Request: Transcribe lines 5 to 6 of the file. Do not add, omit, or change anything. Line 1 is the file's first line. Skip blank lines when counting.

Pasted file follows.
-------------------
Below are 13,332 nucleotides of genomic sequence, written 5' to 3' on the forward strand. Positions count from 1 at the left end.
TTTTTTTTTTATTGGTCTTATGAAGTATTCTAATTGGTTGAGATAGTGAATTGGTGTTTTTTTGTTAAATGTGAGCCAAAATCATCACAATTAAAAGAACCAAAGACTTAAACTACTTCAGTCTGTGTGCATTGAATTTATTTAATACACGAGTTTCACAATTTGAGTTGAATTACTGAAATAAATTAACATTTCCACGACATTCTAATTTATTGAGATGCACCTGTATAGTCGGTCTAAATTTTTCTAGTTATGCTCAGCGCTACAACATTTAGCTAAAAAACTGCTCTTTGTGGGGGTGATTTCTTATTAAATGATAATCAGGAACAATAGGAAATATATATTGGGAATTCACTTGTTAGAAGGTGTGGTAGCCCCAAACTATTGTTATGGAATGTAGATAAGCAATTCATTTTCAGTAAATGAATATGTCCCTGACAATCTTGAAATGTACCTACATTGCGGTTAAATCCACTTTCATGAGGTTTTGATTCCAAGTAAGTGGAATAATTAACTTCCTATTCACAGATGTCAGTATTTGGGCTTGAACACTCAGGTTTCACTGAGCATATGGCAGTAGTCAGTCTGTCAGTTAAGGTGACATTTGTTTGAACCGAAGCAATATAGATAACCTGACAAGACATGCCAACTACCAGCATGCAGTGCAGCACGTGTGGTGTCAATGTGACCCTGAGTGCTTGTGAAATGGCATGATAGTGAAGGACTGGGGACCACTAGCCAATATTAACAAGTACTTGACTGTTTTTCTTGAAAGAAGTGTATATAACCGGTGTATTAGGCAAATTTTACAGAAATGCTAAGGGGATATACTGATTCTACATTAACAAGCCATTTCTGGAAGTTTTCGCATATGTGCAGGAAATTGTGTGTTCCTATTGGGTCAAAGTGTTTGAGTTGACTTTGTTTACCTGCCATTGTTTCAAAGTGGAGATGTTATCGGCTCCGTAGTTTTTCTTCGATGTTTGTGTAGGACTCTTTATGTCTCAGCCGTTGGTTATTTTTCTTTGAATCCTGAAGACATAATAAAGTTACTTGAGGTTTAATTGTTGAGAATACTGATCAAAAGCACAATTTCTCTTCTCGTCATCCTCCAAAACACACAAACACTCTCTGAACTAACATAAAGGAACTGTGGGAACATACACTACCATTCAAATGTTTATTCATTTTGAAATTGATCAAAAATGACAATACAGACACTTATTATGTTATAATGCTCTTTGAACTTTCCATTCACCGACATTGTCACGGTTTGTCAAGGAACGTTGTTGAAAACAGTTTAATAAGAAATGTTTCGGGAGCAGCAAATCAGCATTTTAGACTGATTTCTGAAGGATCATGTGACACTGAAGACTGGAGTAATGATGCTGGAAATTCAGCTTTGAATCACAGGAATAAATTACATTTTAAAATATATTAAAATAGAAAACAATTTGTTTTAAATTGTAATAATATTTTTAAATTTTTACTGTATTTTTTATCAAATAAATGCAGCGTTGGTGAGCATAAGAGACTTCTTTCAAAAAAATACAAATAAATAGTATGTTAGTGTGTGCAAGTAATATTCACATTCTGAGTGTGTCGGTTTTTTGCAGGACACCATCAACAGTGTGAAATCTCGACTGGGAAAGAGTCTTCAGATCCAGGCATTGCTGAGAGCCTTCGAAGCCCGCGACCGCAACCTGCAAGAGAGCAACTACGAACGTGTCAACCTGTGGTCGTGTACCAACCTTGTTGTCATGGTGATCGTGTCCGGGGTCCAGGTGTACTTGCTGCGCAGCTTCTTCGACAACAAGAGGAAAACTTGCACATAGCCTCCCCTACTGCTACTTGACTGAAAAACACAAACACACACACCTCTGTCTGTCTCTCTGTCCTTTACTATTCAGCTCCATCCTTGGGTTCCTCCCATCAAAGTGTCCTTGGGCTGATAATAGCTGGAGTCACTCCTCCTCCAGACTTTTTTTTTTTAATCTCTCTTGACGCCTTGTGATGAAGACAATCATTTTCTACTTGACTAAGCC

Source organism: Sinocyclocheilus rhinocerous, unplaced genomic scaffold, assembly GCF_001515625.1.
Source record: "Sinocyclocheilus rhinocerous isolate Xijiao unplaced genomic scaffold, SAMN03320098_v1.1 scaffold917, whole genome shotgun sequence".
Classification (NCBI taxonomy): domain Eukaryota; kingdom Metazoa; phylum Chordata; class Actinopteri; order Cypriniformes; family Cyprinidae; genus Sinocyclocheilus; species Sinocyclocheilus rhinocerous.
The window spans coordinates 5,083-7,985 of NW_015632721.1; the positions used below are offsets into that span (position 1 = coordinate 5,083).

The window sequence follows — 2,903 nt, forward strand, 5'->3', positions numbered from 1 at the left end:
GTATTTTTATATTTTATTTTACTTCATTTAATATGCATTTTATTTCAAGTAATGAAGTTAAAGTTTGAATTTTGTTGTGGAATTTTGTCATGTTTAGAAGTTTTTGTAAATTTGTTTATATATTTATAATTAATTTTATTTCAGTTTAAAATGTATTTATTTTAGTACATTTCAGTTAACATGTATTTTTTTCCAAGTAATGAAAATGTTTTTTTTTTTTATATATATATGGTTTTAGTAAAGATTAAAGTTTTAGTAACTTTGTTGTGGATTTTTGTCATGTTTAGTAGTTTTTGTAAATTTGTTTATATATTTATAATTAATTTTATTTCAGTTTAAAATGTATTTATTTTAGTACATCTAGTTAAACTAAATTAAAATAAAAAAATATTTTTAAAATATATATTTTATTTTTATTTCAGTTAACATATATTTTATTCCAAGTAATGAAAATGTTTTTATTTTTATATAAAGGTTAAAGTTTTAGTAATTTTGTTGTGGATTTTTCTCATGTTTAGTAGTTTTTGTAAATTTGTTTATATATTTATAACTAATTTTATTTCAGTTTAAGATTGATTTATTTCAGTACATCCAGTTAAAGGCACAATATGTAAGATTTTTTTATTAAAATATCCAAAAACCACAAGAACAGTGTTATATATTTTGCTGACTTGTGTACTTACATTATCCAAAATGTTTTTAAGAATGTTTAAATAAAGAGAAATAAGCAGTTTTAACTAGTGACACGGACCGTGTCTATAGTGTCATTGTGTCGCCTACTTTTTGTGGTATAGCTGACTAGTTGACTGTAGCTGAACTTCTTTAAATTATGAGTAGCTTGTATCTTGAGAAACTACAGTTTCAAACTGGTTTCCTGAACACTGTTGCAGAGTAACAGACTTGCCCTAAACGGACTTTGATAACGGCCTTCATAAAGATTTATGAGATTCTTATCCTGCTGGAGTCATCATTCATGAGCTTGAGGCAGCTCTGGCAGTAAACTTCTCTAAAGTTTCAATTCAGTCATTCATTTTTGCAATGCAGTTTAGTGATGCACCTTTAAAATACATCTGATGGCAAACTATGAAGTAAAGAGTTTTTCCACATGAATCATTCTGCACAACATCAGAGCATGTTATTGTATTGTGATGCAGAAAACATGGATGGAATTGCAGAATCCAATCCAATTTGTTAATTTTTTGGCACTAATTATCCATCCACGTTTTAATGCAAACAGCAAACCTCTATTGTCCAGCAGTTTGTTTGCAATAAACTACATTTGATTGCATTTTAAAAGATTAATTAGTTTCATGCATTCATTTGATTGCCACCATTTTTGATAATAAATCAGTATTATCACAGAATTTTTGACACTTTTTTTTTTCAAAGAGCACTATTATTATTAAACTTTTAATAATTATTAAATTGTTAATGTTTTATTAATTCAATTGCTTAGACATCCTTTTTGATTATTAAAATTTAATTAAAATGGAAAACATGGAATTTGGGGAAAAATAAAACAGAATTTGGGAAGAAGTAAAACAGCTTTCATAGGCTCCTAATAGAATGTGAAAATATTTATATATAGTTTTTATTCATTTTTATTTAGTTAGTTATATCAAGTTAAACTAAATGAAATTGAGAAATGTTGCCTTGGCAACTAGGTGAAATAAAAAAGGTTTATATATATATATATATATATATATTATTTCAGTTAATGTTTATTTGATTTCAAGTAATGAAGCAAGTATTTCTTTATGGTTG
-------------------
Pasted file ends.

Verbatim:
Classification (NCBI taxonomy): domain Eukaryota; kingdom Metazoa; phylum Chordata; class Actinopteri; order Cypriniformes; family Cyprinidae; genus Sinocyclocheilus; species Sinocyclocheilus rhinocerous.
The window spans coordinates 5,083-7,985 of NW_015632721.1; the positions used below are offsets into that span (position 1 = coordinate 5,083).